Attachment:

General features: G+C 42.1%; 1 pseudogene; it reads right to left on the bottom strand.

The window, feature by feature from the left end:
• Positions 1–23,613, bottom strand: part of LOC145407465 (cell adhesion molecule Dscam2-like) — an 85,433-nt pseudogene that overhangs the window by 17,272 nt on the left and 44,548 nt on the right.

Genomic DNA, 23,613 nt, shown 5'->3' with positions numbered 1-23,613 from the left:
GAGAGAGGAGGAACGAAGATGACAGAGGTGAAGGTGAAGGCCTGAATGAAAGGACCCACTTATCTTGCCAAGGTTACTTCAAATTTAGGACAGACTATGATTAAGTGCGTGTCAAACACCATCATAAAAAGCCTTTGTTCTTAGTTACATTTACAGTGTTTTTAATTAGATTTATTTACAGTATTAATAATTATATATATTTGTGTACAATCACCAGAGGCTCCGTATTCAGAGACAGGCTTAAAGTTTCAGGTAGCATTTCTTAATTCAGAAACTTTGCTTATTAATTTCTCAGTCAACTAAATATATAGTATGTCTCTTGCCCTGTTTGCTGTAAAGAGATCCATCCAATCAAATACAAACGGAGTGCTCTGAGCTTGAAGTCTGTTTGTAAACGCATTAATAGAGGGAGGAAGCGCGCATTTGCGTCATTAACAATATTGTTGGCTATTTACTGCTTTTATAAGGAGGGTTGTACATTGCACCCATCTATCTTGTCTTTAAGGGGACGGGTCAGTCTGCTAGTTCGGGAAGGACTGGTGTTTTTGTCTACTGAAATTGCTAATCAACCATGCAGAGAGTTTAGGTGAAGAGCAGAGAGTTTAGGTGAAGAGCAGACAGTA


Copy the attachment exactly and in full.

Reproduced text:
General features: G+C 42.1%; 1 pseudogene; it reads right to left on the bottom strand.

The window, feature by feature from the left end:
• Positions 1–23,613, bottom strand: part of LOC145407465 (cell adhesion molecule Dscam2-like) — an 85,433-nt pseudogene that overhangs the window by 17,272 nt on the left and 44,548 nt on the right.

Genomic DNA, 23,613 nt, shown 5'->3' with positions numbered 1-23,613 from the left:
GAGAGAGGAGGAACGAAGATGACAGAGGTGAAGGTGAAGGCCTGAATGAAAGGACCCACTTATCTTGCCAAGGTTACTTCAAATTTAGGACAGACTATGATTAAGTGCGTGTCAAACACCATCATAAAAAGCCTTTGTTCTTAGTTACATTTACAGTGTTTTTAATTAGATTTATTTACAGTATTAATAATTATATATATTTGTGTACAATCACCAGAGGCTCCGTATTCAGAGACAGGCTTAAAGTTTCAGGTAGCATTTCTTAATTCAGAAACTTTGCTTATTAATTTCTCAGTCAACTAAATATATAGTATGTCTCTTGCCCTGTTTGCTGTAAAGAGATCCATCCAATCAAATACAAACGGAGTGCTCTGAGCTTGAAGTCTGTTTGTAAACGCATTAATAGAGGGAGGAAGCGCGCATTTGCGTCATTAACAATATTGTTGGCTATTTACTGCTTTTATAAGGAGGGTTGTACATTGCACCCATCTATCTTGTCTTTAAGGGGACGGGTCAGTCTGCTAGTTCGGGAAGGACTGGTGTTTTTGTCTACTGAAATTGCTAATCAACCATGCAGAGAGTTTAGGTGAAGAGCAGAGAGTTTAGGTGAAGAGCAGACAGTA